Thursday, November 27, 2008

Dumbing down in British universities

Yesterday I questioned Phil Willis's attitude towards those who suggest there may have been some dumbing down of standards in universities.

Laurie Taylor's satirical column about the University of Poppleton, written for the Times Higher Education Supplement, is a lot nearer the mark:
Dumbing down

Janet Fluellen, our Director of Curriculum Development, has enthusiastically welcomed the news that a cross-party panel of MPs has asked academics to submit evidence of dumbing down in universities.

"We are so committed to this exercise," she told The Poppletonian, "that we have constituted a high-powered dumbing-down committee (myself and the vice-chancellor). Any Poppleton academic with evidence of slipping or falling standards should submit their claim to this committee together with their name, age, departmental affiliation, number of years in service, a recent passport-size photograph, a P45 and a small DNA sample."

1 comment:

mhuntbach said...

Working in the field, I confirm, dumbing down is happening and Willis isn't up to his job if he doesn't understand that and understand why.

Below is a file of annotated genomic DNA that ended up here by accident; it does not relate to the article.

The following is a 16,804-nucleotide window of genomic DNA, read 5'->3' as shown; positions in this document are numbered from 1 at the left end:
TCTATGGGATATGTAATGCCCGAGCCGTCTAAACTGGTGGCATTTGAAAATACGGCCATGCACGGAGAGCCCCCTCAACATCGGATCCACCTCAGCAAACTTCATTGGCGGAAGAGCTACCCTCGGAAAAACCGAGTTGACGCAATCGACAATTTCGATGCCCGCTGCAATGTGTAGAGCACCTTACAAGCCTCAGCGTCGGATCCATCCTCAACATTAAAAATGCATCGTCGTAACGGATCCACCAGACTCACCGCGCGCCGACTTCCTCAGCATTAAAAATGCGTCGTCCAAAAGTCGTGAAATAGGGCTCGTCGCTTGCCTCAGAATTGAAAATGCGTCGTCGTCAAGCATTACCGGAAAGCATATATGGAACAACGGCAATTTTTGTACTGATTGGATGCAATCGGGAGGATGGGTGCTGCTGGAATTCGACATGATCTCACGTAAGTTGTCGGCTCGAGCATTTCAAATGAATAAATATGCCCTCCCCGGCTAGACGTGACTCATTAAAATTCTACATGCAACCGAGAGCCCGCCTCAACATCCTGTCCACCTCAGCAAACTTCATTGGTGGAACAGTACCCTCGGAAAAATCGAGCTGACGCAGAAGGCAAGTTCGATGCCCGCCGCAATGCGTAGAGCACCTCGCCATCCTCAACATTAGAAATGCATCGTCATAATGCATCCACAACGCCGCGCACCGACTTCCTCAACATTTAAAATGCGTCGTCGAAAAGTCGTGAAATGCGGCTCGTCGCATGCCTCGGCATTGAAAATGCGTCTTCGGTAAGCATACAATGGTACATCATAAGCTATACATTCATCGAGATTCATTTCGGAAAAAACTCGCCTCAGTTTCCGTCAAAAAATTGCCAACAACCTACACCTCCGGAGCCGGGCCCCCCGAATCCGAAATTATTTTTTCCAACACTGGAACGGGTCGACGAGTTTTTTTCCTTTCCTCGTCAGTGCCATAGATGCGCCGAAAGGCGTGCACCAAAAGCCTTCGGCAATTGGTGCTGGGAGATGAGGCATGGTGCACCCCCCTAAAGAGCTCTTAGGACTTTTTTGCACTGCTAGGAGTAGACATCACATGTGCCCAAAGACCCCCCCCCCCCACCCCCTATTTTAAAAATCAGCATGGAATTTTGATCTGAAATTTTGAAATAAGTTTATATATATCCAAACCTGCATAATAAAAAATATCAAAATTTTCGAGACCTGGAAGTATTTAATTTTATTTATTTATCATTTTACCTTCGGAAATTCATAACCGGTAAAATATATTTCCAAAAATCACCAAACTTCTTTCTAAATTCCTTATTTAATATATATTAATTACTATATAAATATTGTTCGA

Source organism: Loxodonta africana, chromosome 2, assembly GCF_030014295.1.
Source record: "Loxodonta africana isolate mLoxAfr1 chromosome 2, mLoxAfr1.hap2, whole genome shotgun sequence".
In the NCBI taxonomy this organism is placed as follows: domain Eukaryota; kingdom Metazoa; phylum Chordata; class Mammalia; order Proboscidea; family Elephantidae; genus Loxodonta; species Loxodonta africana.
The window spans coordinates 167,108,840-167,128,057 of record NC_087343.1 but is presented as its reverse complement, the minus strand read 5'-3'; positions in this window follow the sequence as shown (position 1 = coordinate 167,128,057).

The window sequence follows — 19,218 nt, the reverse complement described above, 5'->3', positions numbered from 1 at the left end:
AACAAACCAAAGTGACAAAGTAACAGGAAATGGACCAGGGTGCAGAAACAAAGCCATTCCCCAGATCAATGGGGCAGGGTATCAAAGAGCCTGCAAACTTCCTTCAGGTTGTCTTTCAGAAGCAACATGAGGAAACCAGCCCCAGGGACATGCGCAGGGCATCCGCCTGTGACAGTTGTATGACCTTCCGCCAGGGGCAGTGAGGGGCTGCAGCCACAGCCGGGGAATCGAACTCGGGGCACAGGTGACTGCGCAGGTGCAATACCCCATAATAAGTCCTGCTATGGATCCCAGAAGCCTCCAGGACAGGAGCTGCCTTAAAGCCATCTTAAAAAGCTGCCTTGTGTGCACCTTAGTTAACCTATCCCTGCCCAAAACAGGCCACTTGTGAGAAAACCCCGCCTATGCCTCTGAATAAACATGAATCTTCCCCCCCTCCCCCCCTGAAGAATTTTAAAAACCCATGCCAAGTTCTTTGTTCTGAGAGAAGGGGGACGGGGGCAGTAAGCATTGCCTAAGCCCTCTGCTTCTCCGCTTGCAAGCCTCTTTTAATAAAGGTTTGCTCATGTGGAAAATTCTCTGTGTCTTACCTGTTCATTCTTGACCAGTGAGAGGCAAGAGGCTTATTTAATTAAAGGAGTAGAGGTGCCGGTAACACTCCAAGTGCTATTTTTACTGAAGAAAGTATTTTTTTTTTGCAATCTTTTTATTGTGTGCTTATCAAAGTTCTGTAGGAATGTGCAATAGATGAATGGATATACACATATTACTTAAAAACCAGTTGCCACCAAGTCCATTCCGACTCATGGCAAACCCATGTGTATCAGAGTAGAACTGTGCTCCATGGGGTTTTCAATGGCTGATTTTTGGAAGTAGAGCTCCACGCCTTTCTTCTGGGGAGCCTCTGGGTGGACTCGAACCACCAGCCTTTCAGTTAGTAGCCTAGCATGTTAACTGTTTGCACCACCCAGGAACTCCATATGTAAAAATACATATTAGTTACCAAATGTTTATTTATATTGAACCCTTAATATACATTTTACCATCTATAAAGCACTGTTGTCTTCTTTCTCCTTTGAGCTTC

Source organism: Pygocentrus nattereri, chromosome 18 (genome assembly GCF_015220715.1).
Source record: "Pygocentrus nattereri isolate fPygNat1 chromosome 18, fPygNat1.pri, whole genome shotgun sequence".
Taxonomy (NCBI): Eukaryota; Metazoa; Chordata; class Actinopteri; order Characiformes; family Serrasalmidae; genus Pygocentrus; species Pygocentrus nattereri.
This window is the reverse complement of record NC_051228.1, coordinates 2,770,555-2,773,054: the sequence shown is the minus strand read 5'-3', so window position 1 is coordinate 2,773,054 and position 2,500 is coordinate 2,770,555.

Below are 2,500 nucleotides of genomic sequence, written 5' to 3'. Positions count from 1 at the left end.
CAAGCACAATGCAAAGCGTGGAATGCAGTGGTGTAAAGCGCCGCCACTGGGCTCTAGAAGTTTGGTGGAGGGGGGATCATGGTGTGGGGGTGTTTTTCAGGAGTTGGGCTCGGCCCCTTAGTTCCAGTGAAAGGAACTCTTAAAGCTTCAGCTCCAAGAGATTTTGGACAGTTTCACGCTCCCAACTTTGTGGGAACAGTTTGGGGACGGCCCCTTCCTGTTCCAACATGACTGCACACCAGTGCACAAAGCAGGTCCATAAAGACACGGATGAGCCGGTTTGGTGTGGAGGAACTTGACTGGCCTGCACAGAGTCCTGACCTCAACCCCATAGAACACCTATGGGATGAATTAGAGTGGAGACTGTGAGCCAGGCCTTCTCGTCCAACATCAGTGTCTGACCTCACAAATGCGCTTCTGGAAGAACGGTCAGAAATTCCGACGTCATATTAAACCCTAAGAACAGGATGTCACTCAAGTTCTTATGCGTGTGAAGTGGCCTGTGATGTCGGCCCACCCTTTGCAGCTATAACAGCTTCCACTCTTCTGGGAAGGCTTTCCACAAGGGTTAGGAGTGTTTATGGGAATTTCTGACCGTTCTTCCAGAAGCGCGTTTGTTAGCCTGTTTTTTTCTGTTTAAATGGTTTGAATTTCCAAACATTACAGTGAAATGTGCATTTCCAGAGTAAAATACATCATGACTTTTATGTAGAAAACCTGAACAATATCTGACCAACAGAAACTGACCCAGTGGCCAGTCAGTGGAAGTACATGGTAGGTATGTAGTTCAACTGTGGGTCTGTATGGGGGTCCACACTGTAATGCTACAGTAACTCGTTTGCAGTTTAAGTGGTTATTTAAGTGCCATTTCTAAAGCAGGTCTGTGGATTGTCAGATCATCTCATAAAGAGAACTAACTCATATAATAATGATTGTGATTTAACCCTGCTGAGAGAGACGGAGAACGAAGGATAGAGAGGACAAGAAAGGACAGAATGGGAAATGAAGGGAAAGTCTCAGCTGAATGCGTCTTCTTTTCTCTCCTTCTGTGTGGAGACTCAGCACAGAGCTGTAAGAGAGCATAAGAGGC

Here's some reasons:

Student financial support - now so weak many students are fitting their studies around their part (sometimes full) time jobs rather than vice versa, they do not have time to put in the hours of study required.

SATs - students have grown up in the age of the SAT, they are used to education being narrowly oriented to passing the test, and teaching being all about techniques to do that rather than deeper knowledge and skills.

Quality Assurance - in the name of "fairness", teaching and assessment has to fit into tick-box criteria, which means anything open ended which involves personal judgment and is unpredictable gets ruled out.

The Research Assessment Exercise - provides a perverse incentive to university lecturers to put the minimal effort into teaching, as it means all funding and promotion possibilities depend on getting research publications and grants.

Juvenilisation - students these days use school terrminology at university (lectures are called "lessons", coursework is called "homework" etc), and a far more likely to have parents accompanying them to interviews etc. All signs that 18 is the new 13 ...

Trendy 16-18 qualifications - basic abstract skills in language, mathematics etc are an essential requirement for serious university level education, they are tested and developed by the traditional subject A-levels, they are not tested and developed by most "vocational" qualifications and "studies" A-levels.

I could probably think of more, but you get the picture even if Willis doesn't ...